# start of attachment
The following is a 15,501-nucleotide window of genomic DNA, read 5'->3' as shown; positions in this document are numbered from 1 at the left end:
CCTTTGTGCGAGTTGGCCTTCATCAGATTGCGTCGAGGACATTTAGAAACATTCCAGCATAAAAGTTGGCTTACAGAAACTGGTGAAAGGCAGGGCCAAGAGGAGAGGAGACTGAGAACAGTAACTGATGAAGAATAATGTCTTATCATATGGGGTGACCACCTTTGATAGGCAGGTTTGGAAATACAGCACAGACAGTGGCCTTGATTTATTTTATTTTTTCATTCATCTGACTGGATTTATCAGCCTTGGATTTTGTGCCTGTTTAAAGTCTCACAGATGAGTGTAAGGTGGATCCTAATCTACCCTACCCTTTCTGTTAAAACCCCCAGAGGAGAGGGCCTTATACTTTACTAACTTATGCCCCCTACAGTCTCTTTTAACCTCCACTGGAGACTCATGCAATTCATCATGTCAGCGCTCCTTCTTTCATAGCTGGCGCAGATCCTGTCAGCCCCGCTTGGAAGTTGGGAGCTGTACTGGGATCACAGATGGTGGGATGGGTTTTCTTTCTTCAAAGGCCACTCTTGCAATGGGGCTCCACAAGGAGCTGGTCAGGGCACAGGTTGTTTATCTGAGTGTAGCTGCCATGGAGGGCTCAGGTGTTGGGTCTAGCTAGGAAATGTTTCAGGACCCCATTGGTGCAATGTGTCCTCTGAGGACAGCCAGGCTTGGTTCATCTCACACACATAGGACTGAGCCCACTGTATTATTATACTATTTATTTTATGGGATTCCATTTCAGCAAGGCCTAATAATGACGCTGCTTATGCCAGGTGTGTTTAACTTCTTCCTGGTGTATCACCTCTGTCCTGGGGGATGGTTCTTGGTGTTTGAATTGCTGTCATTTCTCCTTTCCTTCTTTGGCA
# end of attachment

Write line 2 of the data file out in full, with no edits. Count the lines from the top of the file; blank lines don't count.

CCTTTGTGCGAGTTGGCCTTCATCAGATTGCGTCGAGGACATTTAGAAACATTCCAGCATAAAAGTTGGCTTACAGAAACTGGTGAAAGGCAGGGCCAAGAGGAGAGGAGACTGAGAACAGTAACTGATGAAGAATAATGTCTTATCATATGGGGTGACCACCTTTGATAGGCAGGTTTGGAAATACAGCACAGACAGTGGCCTTGATTTATTTTATTTTTTCATTCATCTGACTGGATTTATCAGCCTTGGATTTTGTGCCTGTTTAAAGTCTCACAGATGAGTGTAAGGTGGATCCTAATCTACCCTACCCTTTCTGTTAAAACCCCCAGAGGAGAGGGCCTTATACTTTACTAACTTATGCCCCCTACAGTCTCTTTTAACCTCCACTGGAGACTCATGCAATTCATCATGTCAGCGCTCCTTCTTTCATAGCTGGCGCAGATCCTGTCAGCCCCGCTTGGAAGTTGGGAGCTGTACTGGGATCACAGATGGTGGGATGGGTTTTCTTTCTTCAAAGGCCACTCTTGCAATGGGGCTCCACAAGGAGCTGGTCAGGGCACAGGTTGTTTATCTGAGTGTAGCTGCCATGGAGGGCTCAGGTGTTGGGTCTAGCTAGGAAATGTTTCAGGACCCCATTGGTGCAATGTGTCCTCTGAGGACAGCCAGGCTTGGTTCATCTCACACACATAGGACTGAGCCCACTGTATTATTATACTATTTATTTTATGGGATTCCATTTCAGCAAGGCCTAATAATGACGCTGCTTATGCCAGGTGTGTTTAACTTCTTCCTGGTGTATCACCTCTGTCCTGGGGGATGGTTCTTGGTGTTTGAATTGCTGTCATTTCTCCTTTCCTTCTTTGGCA